• Parkinson's disease;
  • 6-OHDA;
  • cell therapy;
  • neural progenitor cell;
  • PKH26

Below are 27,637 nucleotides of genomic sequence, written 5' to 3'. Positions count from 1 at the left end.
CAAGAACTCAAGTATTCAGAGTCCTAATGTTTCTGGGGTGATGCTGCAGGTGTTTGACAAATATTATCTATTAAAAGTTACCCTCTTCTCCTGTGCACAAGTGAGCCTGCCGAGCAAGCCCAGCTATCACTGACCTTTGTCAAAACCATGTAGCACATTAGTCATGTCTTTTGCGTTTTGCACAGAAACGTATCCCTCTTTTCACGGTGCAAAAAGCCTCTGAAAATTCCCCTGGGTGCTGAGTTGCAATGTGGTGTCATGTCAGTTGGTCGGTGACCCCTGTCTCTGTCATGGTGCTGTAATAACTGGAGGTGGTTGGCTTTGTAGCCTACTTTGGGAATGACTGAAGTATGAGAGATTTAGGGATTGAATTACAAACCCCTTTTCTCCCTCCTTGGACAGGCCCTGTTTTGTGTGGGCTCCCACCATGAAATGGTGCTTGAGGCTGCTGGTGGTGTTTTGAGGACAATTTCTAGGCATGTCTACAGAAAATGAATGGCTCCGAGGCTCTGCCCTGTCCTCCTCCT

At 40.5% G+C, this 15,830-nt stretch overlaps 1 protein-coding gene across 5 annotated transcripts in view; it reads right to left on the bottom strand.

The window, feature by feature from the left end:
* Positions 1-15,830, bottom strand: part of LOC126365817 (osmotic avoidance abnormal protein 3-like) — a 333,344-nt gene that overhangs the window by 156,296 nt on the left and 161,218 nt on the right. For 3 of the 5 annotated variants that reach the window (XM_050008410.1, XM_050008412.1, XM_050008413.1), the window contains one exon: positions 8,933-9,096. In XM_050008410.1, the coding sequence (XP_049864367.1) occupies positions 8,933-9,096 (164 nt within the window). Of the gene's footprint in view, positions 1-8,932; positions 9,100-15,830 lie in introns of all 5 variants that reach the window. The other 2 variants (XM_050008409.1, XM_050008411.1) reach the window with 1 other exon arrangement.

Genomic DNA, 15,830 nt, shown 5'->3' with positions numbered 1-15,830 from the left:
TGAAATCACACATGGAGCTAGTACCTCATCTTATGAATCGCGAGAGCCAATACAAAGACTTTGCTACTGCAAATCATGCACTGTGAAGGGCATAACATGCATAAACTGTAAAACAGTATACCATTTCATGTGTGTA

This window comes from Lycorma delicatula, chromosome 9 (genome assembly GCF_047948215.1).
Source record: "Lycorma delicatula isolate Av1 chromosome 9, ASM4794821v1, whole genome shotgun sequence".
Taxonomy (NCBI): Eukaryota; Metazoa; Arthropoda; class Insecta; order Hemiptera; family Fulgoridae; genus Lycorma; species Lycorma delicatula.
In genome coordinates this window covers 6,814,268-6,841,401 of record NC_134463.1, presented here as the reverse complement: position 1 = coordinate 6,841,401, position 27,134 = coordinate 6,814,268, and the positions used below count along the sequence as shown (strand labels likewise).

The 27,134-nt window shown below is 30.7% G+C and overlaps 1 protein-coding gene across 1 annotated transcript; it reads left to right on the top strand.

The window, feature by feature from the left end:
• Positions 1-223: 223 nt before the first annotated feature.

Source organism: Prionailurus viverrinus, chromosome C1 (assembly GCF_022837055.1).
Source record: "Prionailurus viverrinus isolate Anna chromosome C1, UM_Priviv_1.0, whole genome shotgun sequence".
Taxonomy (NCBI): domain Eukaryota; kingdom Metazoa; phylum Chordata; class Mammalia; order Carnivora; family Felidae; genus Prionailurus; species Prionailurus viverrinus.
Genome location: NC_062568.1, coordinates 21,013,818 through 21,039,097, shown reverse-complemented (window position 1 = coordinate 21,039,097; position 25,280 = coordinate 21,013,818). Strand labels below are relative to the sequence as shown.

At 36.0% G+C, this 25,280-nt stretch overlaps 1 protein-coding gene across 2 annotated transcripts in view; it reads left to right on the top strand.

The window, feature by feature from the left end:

The present study analyzed whether grafts of the mesencephalic progenitor cell line CSM14.1 into the neonatal rat caudate putamen (CPu) differentiate into neurons and whether this is accompanied by a functional improvement in 6-hydroxydopamine (6-OHDA)-lesioned animals. As in previous studies, a neuronal differentiation of CSM14.1 cells transplanted into the CPu of adult animals could not be observed, so we here used neonatal rats, because graft location and host age seemingly are crucial parameters for neural transplant differentiation and integration. Rats bilaterally lesioned at postnatal day 1 by intraventricular 6-OHDA-injections 2 days later received 100,000 CSM14.1 cells prelabelled with the fluorescent dye PKH26 into the right CPu. Five weeks after grafting, the cylinder test was performed, and the data compared with data from age-matched intact controls and bilaterally lesioned-only animals. Brain slices immunostained for tyrosine hydroxylase (TH) were quantified by optical densitometry. We observed a significant preference of left forelimb use exclusively in transplanted animals. In these rats, TH-containing perikarya were found in the grafted CPu, presumedly leading to the significant increase of TH-immunoreactive fibers in this region. Moreover, confocal laser microscopy revealed a differentiation of transplanted PKH26-labelled CSM14.1 cells into neuronal nuclei antigen or TH-immunoreactive cells. Thus, CSM14.1 cells differentiate into TH-containing neurons, which most probably contribute to the preferred forelimb use, indicating a functional integration of CSM14.1 cells into the host basal ganglia loops during early postnatal development. These findings that are in contrast to observations in adult rats suggest instructive cues for neuronal differentiation and integration given by the neonatal microenvironment. © 2007 Wiley-Liss, Inc.